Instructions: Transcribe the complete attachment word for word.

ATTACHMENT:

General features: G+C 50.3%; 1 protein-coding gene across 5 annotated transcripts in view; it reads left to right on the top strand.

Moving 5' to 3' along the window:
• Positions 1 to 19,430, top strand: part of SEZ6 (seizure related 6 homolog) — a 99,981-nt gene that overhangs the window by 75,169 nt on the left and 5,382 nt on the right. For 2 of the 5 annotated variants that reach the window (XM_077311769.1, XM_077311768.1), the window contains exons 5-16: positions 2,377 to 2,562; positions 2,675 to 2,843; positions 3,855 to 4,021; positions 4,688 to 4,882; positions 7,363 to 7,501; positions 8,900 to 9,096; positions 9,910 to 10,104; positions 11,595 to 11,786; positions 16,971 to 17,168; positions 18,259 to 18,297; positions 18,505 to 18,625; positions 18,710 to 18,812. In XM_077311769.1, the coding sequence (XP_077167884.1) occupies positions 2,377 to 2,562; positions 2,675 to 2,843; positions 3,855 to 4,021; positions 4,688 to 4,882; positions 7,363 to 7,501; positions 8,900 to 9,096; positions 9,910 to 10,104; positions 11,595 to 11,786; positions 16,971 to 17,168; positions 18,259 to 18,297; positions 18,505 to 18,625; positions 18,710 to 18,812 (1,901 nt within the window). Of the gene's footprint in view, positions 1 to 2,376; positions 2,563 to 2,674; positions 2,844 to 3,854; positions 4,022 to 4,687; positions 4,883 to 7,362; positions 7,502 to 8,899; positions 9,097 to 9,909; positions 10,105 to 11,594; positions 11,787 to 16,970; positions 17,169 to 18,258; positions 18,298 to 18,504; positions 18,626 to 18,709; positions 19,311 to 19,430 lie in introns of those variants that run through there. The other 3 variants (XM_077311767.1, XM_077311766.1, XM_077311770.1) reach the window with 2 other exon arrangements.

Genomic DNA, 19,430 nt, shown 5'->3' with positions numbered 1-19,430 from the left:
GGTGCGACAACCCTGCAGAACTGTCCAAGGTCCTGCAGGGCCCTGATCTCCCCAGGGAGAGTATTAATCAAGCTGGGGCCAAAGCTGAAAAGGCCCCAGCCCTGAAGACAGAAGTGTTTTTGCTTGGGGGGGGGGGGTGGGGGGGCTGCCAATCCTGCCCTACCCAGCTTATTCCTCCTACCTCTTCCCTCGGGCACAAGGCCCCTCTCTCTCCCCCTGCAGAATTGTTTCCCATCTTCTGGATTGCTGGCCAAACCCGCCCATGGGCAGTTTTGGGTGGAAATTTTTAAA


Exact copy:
General features: G+C 50.3%; 1 protein-coding gene across 5 annotated transcripts in view; it reads left to right on the top strand.

Moving 5' to 3' along the window:
• Positions 1 to 19,430, top strand: part of SEZ6 (seizure related 6 homolog) — a 99,981-nt gene that overhangs the window by 75,169 nt on the left and 5,382 nt on the right. For 2 of the 5 annotated variants that reach the window (XM_077311769.1, XM_077311768.1), the window contains exons 5-16: positions 2,377 to 2,562; positions 2,675 to 2,843; positions 3,855 to 4,021; positions 4,688 to 4,882; positions 7,363 to 7,501; positions 8,900 to 9,096; positions 9,910 to 10,104; positions 11,595 to 11,786; positions 16,971 to 17,168; positions 18,259 to 18,297; positions 18,505 to 18,625; positions 18,710 to 18,812. In XM_077311769.1, the coding sequence (XP_077167884.1) occupies positions 2,377 to 2,562; positions 2,675 to 2,843; positions 3,855 to 4,021; positions 4,688 to 4,882; positions 7,363 to 7,501; positions 8,900 to 9,096; positions 9,910 to 10,104; positions 11,595 to 11,786; positions 16,971 to 17,168; positions 18,259 to 18,297; positions 18,505 to 18,625; positions 18,710 to 18,812 (1,901 nt within the window). Of the gene's footprint in view, positions 1 to 2,376; positions 2,563 to 2,674; positions 2,844 to 3,854; positions 4,022 to 4,687; positions 4,883 to 7,362; positions 7,502 to 8,899; positions 9,097 to 9,909; positions 10,105 to 11,594; positions 11,787 to 16,970; positions 17,169 to 18,258; positions 18,298 to 18,504; positions 18,626 to 18,709; positions 19,311 to 19,430 lie in introns of those variants that run through there. The other 3 variants (XM_077311767.1, XM_077311766.1, XM_077311770.1) reach the window with 2 other exon arrangements.

Genomic DNA, 19,430 nt, shown 5'->3' with positions numbered 1-19,430 from the left:
GGTGCGACAACCCTGCAGAACTGTCCAAGGTCCTGCAGGGCCCTGATCTCCCCAGGGAGAGTATTAATCAAGCTGGGGCCAAAGCTGAAAAGGCCCCAGCCCTGAAGACAGAAGTGTTTTTGCTTGGGGGGGGGGGGTGGGGGGGCTGCCAATCCTGCCCTACCCAGCTTATTCCTCCTACCTCTTCCCTCGGGCACAAGGCCCCTCTCTCTCCCCCTGCAGAATTGTTTCCCATCTTCTGGATTGCTGGCCAAACCCGCCCATGGGCAGTTTTGGGTGGAAATTTTTAAA